The Revenue Cutter Service was founded in 1790 by U.S. Treasury Secretary Alexander Hamilton, through an act of the United States Congress. Its job was to protect merchant ships in and around major ports, and to thus ensure not only the safe transport of both goods and money with regard to looting and piracy, but also to oversee that proper tariffs were collected. The most significant source of revenue for the Treasury Department was taxes on trade goods.

Ten ships were ordered by the "Revenue Marine", as it was originally called, and distributed among various ports. And while the U.S. Treasury held the overall umbrella for the Revenue Marine, the captain of each ship was directly responsible to the customs collector in whatever port the ship sailed from. Captains had wide-ranging authority to do what they saw fit to keep order and could board and search any vessel, whether docked or at sea.

From 1790 until the U.S. Navy reformed in 1798, the Revenue Marine cutters were the only armed American ships in government service. Afterwards, when we went to war at sea, they fought alongside the Navy and have since participated in every major U.S. seafaring conflict, including D-Day during WWII. The mission, general orders, and organization of Revenue Marine was reformed and revised a couple of times during the 19th century. First by default, then by general orders, one of its functions became the rescue of ships in distress. In 1894, the name was formally changed to the Revenue Cutter Service and this is the term most widely used today by historians and collectors of related artifacts.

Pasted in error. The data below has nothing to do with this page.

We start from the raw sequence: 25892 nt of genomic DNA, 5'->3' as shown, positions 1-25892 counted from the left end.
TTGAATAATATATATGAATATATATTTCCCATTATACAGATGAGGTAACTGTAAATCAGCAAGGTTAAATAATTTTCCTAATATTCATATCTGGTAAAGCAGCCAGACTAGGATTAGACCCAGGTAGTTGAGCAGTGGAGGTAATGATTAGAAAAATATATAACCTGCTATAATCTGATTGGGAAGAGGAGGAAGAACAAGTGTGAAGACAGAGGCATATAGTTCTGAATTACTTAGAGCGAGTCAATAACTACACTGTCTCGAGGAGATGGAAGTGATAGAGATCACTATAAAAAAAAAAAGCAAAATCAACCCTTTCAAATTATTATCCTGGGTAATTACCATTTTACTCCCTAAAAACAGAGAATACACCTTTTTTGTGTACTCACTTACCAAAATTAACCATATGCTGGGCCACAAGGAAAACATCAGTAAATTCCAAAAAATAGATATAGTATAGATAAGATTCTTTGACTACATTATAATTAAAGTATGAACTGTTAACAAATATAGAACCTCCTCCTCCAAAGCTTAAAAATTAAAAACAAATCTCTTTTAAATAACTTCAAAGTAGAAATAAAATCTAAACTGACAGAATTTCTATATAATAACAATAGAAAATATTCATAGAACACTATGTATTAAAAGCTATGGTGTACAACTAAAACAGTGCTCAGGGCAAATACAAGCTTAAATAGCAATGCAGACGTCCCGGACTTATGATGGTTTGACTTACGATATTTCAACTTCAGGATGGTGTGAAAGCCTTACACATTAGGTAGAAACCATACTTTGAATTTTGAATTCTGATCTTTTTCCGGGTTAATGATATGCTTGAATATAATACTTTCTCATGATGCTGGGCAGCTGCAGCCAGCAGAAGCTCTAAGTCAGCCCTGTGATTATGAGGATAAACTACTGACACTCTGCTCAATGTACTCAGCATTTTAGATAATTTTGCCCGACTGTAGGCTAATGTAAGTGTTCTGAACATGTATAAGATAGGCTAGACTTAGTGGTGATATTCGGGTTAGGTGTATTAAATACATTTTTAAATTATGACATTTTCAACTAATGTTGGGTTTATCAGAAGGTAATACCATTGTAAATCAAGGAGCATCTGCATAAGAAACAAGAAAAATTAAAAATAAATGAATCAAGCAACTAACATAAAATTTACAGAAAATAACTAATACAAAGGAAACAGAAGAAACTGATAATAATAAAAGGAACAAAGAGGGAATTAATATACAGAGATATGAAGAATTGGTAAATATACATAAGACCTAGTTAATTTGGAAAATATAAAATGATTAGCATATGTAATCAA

In 1915 The RCS merged with the U.S. Lifesaving Service to form the U.S. Coast Guard. As of this date it was no longer responsible to the U.S. Treasury, but instead became a branch of the U.S. Armed Forces, responsible to the president. Today it falls under the Department of Homeland Security in times of peace, but at times of war its direction can be transferred by the president to the U.S. Navy.

Construction: The flag is entirely pieced and sewn by treadle machine. The canton and stripes of the flag are made of wool bunting. The stars and eagle are made of plain weave cotton. There is a heavy cotton binding along the hoist with 2 brass grommets. The name "McCabe is penciled along the hoist. This would represent the name of a former owner.

Mounting: The flag has been hand-sewn to 100% silk organza throughout for support. It was then hand-stitched to 100% cotton, black in color, which was washed to reduce excess dye. An acid-free agent was added to the wash to further set the dye and the fabric was heat-treated for the same purpose. The mount was then placed in a black-painted, hand-gilded and distressed Italian molding. The glazing is U.V. protective acrylic.

Condition: There is minor soiling in the upper fly end corner. There is very minor soiling elsewhere throughout, accompanied by minor mothing.
Collector Level: Advanced Collectors and the Person with Everything
Flag Type: Sewn flag
Star Count: 13
Earliest Date of Origin: 1880
Latest Date of Origin: 1895
State/Affiliation: 13 Original Colonies
War Association:
Price: SOLD